By : Erik Gruenwedel | Posted: 22 Dec 2009
Despite much of the Northeast and Mid-Atlantic regions of the country still digging out from a storm that dumped upwards of 20 inches of snow on the last weekend before Christmas, holiday sales shouldn’t be adversely affected, according to The NPD Group.
That could be significant considering the region accounted for 18% of national retail sales for the first 10 months of the year, according to NPD’s consumer tracking service. And with packaged media, including DVD and Blu-ray Disc movies, representing double-digit percentage of holiday gift purchases this year, adverse weather conditions during the final week before Christmas could be an issue.
“It’s not likely that a one or two day pause in holiday shopping will cause measurable impact on the final holiday sales volume, even when those two days are two of the busiest days holiday shopping days, the Saturday and Sunday before Christmas,” Stephen Baker, VP, industry analysis, with The NPD Group, wrote in a note.
Baker said this holiday season benefited from Christmas falling on a Friday gave shoppers nearly an entire week to catch up. He send in parts of Northern Virginia there were reports of gridlock at area malls, including waits of 60 minutes just to exit mall parking lots.
In addition, NPD found that online retailers and brick-and-mortar retail sites catering to the consumer electronics market jumped on the disruption caused by the snowstorm to increase e-mail to consumers, offering shipping deals and fast delivery to make up for the lost shopping opportunity of last weekend.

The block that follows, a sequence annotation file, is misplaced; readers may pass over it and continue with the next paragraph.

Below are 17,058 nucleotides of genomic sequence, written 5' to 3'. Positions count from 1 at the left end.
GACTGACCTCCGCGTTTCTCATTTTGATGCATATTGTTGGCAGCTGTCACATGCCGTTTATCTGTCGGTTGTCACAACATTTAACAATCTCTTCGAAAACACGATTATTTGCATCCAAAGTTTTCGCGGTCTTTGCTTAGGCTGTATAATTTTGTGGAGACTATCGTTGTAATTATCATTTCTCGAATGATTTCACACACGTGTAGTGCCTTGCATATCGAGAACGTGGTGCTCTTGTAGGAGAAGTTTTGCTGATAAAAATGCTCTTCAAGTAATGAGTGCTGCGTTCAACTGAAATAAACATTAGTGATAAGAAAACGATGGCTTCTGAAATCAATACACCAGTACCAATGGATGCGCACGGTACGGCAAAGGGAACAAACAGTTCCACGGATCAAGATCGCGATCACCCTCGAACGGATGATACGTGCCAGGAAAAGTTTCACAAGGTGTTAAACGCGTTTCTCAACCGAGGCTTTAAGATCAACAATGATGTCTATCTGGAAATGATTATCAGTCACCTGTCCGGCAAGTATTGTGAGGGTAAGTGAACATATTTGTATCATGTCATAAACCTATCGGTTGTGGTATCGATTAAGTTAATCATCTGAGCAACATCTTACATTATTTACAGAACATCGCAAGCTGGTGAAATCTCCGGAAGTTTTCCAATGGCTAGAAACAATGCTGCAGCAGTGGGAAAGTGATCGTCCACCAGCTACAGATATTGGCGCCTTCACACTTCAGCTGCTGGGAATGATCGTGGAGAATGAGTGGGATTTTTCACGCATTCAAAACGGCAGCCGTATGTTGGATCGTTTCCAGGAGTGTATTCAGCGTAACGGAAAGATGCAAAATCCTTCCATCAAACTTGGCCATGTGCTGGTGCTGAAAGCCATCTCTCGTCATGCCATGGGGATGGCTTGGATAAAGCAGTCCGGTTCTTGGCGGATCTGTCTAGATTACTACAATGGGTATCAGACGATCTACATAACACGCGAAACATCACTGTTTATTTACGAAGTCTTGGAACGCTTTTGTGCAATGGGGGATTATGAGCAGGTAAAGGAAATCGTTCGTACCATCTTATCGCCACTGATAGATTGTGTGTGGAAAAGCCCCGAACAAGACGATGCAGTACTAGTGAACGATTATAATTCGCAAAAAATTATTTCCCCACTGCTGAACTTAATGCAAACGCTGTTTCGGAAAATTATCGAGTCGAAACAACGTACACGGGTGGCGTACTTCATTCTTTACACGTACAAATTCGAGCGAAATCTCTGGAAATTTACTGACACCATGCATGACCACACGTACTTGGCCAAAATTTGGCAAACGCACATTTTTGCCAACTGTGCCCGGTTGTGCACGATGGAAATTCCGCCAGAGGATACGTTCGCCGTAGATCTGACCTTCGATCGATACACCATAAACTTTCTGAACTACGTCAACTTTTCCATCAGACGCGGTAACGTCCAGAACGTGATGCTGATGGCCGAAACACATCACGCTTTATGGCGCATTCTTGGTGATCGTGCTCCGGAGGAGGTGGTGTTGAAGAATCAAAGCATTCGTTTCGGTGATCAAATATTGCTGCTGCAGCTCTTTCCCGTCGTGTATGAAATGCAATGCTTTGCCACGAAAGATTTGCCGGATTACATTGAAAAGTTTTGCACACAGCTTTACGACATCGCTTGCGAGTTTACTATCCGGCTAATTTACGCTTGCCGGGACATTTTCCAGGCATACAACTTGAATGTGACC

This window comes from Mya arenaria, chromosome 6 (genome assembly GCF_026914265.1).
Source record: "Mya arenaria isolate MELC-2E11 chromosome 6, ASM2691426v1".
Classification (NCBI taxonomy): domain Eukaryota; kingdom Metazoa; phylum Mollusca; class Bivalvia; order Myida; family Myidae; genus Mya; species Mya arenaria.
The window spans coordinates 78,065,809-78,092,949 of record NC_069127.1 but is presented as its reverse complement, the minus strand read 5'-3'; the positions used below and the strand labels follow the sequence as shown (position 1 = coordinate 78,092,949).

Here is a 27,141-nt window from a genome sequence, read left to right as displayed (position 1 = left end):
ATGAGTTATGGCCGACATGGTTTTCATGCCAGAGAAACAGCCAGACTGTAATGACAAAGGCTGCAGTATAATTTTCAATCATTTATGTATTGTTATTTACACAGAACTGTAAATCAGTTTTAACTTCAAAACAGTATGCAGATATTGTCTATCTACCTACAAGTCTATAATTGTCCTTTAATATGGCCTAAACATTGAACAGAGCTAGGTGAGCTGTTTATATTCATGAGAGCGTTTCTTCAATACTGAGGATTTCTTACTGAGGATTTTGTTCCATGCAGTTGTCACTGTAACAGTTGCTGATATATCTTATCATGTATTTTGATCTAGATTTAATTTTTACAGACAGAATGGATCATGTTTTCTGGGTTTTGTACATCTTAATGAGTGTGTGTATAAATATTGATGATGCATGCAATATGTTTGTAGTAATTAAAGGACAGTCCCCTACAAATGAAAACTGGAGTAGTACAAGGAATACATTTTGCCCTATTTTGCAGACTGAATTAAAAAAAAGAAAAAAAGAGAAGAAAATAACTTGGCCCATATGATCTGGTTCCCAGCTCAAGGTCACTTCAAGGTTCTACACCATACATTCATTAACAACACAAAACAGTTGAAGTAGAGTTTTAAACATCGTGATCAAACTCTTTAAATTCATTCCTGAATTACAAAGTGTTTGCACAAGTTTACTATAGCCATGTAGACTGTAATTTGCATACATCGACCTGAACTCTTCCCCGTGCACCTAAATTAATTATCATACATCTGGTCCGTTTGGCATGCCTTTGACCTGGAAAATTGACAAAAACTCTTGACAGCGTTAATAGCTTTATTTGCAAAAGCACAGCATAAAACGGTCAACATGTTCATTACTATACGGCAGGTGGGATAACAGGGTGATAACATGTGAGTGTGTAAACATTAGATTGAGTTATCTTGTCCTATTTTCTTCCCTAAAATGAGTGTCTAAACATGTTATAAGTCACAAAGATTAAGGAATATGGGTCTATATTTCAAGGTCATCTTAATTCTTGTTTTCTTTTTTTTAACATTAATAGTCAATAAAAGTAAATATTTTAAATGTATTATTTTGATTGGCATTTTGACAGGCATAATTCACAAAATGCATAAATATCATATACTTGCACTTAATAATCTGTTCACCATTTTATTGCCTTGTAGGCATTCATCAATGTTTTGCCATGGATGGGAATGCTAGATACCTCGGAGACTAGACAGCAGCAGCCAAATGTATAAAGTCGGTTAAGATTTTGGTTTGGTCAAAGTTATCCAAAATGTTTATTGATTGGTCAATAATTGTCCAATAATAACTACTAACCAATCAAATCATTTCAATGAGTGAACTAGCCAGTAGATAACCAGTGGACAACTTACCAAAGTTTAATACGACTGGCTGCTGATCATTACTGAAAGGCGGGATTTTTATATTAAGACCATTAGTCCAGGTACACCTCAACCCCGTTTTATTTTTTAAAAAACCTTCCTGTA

“This targeted electronics marketing only adds to our conviction … that e-commerce continues to make a real dent into the consumers perception of how, when and where they shop for the holiday,” Baker wrote.
Separately, after more than two and a half years of year-over-year declines, import cargo volume at the nation’s major retail container ports is expected to see three straight months of gains in early 2010, according to the National Retail Federation (NRF).
The retail trade group said the reversal indicates manufacturers and retailers appear confident that consumer spending is beginning to pick up, albeit slowly.
“We’ve been seeing hints of a turnaround in our past few reports, but this is starting to look like a clear trend,” said Jonathan Gold, VP for supply chain and customs policy with NRF. “If retailers are starting to import more merchandise, it’s because they expect to be able to sell more, and that’s a good sign for our industry and the overall economy.”